A player has a repertoire of shots stored in his/her memory. And he/she will make use of them at the moment he/she considers it more appropriate.

Here, during the competition, happens the opposite of training. It is the unconscious part of our brain that has to take control over the movements.

This unconscious area is the most indicated to execute the learned movements, while the conscious one hinders and dulls.

The conscious side is a good ally to change strategies during a match, but never to execute shots.

This intrusion of our conscious brain during matches could be part of the cause of a decay in performance.

There are other powerful factors, such as emotional ones, that can also influence performance during competitions. But these will be the subject of upcoming articles.


FROM THEORY TO PRACTICE

It is clear that the repetition of shots and patterns help their incorporation and memorization. During the training sessions, an attempt will be made to increase both the repertoire of shots and the player's game patterns.

At the beginning of any learning skill we will need to make the use of our consciousness. Being focused on the movement will help us to correct mistakes. In order to achieve a fluid and efficient movement.

As learning continues, the shot begins to become increasingly automatic and it is no longer necessary to think so much about what is being done.

During matches, we can use our mind to design or change strategies. But it is not advisable to think about the movements that we execute.

Training and matches have different purposes. These purposes need a different mental attitude of the player.

During training, you will focus your attention on the corrections, and therefore, the shots and movements that are executed will always be in the spotlight.​

The opposite should happen during matches. The attention of the player needs to be focused towards the strategy of the game and leaves the execution of the movements in automatic mode.​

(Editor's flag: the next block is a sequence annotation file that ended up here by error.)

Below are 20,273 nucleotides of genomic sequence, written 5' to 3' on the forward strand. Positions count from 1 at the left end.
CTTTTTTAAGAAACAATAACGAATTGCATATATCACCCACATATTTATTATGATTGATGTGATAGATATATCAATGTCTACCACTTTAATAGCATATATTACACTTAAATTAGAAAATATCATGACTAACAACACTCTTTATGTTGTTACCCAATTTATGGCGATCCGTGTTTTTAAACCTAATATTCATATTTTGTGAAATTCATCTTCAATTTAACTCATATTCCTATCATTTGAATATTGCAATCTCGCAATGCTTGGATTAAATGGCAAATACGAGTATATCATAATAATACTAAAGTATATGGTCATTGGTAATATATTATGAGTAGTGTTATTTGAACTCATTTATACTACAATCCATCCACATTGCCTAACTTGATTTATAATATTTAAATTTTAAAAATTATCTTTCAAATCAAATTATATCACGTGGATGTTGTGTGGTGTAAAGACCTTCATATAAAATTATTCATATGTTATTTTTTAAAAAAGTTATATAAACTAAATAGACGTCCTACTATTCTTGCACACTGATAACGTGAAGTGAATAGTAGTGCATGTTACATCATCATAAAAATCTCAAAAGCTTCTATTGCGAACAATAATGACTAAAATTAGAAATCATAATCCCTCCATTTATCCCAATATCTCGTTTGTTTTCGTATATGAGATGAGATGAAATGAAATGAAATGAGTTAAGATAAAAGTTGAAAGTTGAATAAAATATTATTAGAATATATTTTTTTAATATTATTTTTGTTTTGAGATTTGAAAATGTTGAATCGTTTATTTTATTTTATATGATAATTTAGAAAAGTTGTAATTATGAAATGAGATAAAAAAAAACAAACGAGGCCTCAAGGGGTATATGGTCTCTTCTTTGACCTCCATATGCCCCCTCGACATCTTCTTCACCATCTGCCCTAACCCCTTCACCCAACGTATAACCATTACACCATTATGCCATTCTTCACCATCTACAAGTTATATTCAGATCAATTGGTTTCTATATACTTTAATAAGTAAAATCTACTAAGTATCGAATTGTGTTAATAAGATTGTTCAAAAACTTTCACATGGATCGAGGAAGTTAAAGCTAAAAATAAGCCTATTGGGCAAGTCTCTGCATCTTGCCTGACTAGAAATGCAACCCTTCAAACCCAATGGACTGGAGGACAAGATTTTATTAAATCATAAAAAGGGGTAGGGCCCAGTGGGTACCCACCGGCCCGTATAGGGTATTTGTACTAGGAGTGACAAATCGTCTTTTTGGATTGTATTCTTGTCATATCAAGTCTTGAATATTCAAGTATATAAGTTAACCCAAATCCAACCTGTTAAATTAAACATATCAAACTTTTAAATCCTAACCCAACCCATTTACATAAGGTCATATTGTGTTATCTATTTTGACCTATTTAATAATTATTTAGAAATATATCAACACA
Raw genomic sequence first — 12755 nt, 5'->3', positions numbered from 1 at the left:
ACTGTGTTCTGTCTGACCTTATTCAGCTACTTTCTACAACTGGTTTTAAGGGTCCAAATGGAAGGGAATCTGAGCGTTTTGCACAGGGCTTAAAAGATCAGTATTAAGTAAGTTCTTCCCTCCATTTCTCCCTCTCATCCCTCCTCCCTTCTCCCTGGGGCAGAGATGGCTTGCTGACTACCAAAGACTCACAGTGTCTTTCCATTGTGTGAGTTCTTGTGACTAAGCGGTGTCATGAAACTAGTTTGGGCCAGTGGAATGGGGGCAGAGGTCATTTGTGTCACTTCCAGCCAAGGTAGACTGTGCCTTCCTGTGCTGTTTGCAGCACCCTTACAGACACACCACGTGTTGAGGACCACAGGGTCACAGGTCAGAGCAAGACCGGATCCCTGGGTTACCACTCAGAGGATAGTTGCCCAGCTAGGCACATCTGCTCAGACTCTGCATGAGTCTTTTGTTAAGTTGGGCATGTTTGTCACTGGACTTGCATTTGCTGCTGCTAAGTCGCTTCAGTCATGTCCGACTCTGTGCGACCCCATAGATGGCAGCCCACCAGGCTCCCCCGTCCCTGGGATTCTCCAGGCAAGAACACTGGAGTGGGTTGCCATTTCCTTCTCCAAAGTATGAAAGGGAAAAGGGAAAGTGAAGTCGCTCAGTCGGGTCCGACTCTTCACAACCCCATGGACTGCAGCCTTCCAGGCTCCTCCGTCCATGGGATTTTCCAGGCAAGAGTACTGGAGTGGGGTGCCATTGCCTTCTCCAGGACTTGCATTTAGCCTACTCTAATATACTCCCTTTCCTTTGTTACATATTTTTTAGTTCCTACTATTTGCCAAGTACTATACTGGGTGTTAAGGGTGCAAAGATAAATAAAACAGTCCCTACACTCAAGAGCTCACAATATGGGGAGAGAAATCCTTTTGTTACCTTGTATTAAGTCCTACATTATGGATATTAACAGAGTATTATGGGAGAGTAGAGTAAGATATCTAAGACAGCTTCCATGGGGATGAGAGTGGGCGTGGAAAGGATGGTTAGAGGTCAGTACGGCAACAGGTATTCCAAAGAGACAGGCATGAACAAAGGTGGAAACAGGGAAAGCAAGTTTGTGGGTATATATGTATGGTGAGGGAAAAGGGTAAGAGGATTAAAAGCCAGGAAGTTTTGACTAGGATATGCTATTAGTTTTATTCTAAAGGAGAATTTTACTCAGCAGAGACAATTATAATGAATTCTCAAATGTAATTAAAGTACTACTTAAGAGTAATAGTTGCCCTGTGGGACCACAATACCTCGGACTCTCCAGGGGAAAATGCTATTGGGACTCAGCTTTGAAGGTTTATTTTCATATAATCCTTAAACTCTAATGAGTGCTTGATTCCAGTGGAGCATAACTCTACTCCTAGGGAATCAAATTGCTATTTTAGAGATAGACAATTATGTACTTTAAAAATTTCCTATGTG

The key is:

  • Automate everything you can during the trainings sessions.
  • During the matches, choose a strategy and then trust and give the control to the unconscious part that is the one who knows how to execute it.

do you think too much when you compete?

Leave a comment and share your experiences with me, I will be happy to receive them. You can also send me an e-mail:.


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2 Comments

  • Jim Falvo Reply

    Good article. If I understand what you’re saying, then, ideally, training and practice should emulate match play as much as possible. Often this is not the case because there is no adverse consequence for shot failure or poor performance in fitness drills when practicing or training. In a match, points are lost. Thus, how can we coaches simulate match play in training and/or practice so that the conscious mind tends to not surface in match play? Thank you.

    • Silvina Jozami Reply

      Hi Jim, thanks for your comment. Trainings can have different goals. Examples of these goals can be: to correct the technique of a specific shot, to memorize patterns of games, to correct the footwork. In these cases the player needs to think about the movements he is executing. And this attention in his movements will help him to correct it. Normally, a match is not used to correct the technique. The player during a game needs to be attentive to the strategy but not how he executes the movements. If the player focus his attention on his movements, these movements become unstable and inefficient.
      Another option is to use the trainings to reproduce game situations. In these cases, as in the games, the best option for the player is to focus on playing. He needs to focus on the strategy and not on the way he executes the movements.